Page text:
Daily Digest - September 4: No Jobs, Lots of Problems

Sep 4, 2013Rachel Goldfarb

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America’s Jobless Generation (NYRB)

Roosevelt Institute Senior Fellow and Director of the Bernard L. Schwartz Rediscovering Government Initiative Jeff Madrick argues that policy, not technology, is keeping unemployment high. He's particularly concerned about the effect of these policies on young people.

Why This Particular Recovery Is So Bad at Creating New Jobs (Pacific Standard)

Timothy Noah looks at various reasons that our recovery isn't solving unemployment. He suggests that the economy is following Walmart, which doesn't seem to want to hire anyone in a permanent position these days, preferring "flexible" temporary workers.

401(k)s are Replacing Pensions. That’s Making Inequality Worse. (WaPo)

Lydia DePillis argues that the growth of 401(k)s is going to increase inequality among the elderly. Pensions aren't perfect, but at least they didn't require low-income workers to decide between today's bills and tomorrow's retirement.

Justice Department Tackles Quality Of Defense For The Poor (All Things Considered)

Carrie Johnson reports on a Department of Justice filling in a case on the quality of public defense in two cities in Northern Washington. Overburdened defense attorneys agree that an independent monitor's oversight would help.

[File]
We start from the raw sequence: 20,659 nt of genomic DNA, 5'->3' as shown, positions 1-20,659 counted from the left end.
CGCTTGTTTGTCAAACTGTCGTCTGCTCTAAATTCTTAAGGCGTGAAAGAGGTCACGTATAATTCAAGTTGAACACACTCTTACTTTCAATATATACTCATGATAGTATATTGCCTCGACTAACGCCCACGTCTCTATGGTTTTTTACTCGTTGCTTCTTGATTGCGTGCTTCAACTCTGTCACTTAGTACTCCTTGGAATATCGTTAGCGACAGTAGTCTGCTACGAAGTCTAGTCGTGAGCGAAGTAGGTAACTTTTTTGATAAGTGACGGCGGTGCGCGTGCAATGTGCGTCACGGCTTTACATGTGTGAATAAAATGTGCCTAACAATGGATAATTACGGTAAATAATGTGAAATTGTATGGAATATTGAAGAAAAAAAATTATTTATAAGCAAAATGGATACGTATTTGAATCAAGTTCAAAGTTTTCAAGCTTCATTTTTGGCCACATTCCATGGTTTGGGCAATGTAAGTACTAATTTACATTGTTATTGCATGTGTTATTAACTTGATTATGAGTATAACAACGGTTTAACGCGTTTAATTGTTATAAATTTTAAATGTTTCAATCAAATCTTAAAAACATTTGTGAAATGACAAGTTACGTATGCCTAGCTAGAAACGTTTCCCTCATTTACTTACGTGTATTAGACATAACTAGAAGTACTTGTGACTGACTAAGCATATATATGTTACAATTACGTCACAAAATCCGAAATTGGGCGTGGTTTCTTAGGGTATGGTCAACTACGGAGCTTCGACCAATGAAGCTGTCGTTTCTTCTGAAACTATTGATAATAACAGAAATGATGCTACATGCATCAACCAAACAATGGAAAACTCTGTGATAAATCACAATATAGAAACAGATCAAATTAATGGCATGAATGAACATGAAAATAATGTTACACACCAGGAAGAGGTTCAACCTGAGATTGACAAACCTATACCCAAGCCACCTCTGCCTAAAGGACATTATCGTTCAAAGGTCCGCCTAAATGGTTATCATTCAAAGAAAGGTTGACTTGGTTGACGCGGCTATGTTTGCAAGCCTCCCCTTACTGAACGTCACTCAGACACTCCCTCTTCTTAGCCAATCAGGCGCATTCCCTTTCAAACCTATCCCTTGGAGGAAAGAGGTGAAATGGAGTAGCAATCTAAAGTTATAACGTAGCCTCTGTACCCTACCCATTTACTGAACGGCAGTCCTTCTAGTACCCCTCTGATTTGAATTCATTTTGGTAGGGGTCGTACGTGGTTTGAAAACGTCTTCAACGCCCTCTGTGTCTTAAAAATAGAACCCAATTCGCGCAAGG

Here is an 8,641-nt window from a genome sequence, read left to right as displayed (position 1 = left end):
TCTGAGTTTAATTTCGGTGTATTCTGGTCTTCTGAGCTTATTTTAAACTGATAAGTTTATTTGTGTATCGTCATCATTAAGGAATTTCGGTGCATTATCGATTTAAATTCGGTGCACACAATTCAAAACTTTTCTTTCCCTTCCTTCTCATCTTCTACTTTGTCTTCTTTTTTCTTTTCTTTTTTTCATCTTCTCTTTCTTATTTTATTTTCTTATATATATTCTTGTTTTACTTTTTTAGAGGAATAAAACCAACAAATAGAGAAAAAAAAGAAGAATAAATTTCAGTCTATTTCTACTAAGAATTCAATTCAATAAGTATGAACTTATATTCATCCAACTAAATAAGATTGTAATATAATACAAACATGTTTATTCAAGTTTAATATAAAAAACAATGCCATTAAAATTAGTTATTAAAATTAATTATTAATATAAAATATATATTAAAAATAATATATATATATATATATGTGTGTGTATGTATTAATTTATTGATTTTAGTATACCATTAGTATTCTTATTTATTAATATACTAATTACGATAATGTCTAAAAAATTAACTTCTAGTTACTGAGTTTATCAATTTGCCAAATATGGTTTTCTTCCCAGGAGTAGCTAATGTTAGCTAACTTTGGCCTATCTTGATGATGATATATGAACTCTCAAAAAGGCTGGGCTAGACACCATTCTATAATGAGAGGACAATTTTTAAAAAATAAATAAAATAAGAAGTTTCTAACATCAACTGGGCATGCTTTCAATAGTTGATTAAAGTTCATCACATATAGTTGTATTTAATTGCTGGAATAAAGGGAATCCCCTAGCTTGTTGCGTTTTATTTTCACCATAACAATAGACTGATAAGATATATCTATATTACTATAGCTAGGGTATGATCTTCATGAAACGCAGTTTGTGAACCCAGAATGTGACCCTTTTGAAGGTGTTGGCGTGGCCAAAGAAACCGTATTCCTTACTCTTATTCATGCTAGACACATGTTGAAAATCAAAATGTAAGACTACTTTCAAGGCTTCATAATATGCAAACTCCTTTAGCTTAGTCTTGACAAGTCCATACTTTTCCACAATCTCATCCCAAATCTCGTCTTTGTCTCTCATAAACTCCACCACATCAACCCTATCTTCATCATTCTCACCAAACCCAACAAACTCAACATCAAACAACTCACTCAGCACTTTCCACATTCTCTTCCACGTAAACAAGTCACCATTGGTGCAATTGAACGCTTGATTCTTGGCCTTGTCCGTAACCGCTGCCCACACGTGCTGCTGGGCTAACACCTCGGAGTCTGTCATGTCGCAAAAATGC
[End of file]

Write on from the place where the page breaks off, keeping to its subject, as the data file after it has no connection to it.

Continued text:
In Budget Cuts, Low-Income Students Suffer More Than Wealthy Ones (MSNBC)

Suzy Khimm explains why poorer school districts are being hit harder by sequesteration then wealthier districts that could presumably absorb some cuts. With straight cuts across the board, the more federal funds a district typically needs, the more it loses this year.

What's Killing Poor White Women? (TAP)

Monica Potts examines the decreasing life expectancy of uneducated white women. Weaving facts about the demographic into the story of one such woman's early death, she tells a harrowing tale about how much these factors effect a life.

New on Next New Deal

How Ronald Coase Demolished Current Libertarian Ideas About Property

Roosevelt Institute Fellow Mike Konczal argues that Ronald Coase's work helps to prove that "self-ownership" can't solve all our problems. Property rights overlap, and social arrangements (like government) must prioritize one owner over others.

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